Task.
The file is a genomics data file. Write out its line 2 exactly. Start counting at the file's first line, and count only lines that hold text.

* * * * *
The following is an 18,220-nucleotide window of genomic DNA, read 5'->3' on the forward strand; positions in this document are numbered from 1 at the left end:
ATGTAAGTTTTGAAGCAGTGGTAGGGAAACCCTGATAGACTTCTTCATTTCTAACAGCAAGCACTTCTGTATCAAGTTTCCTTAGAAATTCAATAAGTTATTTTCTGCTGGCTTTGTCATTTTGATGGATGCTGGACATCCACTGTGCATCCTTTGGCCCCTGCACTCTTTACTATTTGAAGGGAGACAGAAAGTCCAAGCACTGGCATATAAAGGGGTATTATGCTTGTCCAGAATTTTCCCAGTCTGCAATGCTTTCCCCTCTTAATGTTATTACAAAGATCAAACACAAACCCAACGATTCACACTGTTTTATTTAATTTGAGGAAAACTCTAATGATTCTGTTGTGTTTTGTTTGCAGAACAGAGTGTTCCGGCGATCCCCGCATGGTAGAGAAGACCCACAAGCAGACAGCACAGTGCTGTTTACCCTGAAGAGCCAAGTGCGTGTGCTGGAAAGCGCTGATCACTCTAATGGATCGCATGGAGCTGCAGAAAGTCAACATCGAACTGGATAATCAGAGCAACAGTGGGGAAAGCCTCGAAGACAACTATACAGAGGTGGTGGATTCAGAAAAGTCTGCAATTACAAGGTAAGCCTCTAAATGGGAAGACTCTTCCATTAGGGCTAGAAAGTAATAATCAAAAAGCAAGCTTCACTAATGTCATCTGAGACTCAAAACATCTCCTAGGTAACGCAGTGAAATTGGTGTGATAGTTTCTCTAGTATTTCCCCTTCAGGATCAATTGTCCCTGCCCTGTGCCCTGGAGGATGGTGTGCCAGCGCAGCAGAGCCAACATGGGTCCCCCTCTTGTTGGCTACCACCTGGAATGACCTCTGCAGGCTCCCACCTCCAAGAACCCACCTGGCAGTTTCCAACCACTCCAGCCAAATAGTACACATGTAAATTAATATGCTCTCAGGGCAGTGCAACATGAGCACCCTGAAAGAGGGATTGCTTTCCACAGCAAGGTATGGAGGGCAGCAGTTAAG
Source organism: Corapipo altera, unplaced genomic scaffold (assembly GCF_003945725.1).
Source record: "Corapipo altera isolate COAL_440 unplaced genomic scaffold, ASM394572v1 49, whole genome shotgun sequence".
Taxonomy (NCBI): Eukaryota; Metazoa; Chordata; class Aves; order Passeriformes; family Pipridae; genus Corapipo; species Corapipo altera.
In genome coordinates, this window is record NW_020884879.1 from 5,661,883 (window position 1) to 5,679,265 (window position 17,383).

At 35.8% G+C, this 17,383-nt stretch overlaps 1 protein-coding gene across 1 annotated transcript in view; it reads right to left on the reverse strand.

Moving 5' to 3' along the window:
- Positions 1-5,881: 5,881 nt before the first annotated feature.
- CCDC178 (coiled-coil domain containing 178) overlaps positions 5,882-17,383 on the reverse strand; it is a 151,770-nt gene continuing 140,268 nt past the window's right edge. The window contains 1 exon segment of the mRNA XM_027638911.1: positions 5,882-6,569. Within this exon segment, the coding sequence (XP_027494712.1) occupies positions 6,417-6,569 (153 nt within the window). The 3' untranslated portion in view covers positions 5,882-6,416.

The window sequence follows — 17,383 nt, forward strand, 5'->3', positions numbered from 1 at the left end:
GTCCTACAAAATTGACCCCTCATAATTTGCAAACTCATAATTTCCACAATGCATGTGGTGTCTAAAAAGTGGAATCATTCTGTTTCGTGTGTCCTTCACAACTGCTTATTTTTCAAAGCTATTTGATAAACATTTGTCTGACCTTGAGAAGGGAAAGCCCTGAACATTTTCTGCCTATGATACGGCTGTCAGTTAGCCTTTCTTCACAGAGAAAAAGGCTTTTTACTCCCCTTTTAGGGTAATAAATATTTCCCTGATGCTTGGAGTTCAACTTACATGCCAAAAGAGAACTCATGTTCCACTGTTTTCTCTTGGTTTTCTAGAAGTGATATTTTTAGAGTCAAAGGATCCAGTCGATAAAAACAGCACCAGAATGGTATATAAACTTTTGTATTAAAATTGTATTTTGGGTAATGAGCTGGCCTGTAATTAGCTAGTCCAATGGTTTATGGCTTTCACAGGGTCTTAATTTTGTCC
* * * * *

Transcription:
ATGTAAGTTTTGAAGCAGTGGTAGGGAAACCCTGATAGACTTCTTCATTTCTAACAGCAAGCACTTCTGTATCAAGTTTCCTTAGAAATTCAATAAGTTATTTTCTGCTGGCTTTGTCATTTTGATGGATGCTGGACATCCACTGTGCATCCTTTGGCCCCTGCACTCTTTACTATTTGAAGGGAGACAGAAAGTCCAAGCACTGGCATATAAAGGGGTATTATGCTTGTCCAGAATTTTCCCAGTCTGCAATGCTTTCCCCTCTTAATGTTATTACAAAGATCAAACACAAACCCAACGATTCACACTGTTTTATTTAATTTGAGGAAAACTCTAATGATTCTGTTGTGTTTTGTTTGCAGAACAGAGTGTTCCGGCGATCCCCGCATGGTAGAGAAGACCCACAAGCAGACAGCACAGTGCTGTTTACCCTGAAGAGCCAAGTGCGTGTGCTGGAAAGCGCTGATCACTCTAATGGATCGCATGGAGCTGCAGAAAGTCAACATCGAACTGGATAATCAGAGCAACAGTGGGGAAAGCCTCGAAGACAACTATACAGAGGTGGTGGATTCAGAAAAGTCTGCAATTACAAGGTAAGCCTCTAAATGGGAAGACTCTTCCATTAGGGCTAGAAAGTAATAATCAAAAAGCAAGCTTCACTAATGTCATCTGAGACTCAAAACATCTCCTAGGTAACGCAGTGAAATTGGTGTGATAGTTTCTCTAGTATTTCCCCTTCAGGATCAATTGTCCCTGCCCTGTGCCCTGGAGGATGGTGTGCCAGCGCAGCAGAGCCAACATGGGTCCCCCTCTTGTTGGCTACCACCTGGAATGACCTCTGCAGGCTCCCACCTCCAAGAACCCACCTGGCAGTTTCCAACCACTCCAGCCAAATAGTACACATGTAAATTAATATGCTCTCAGGGCAGTGCAACATGAGCACCCTGAAAGAGGGATTGCTTTCCACAGCAAGGTATGGAGGGCAGCAGTTAAG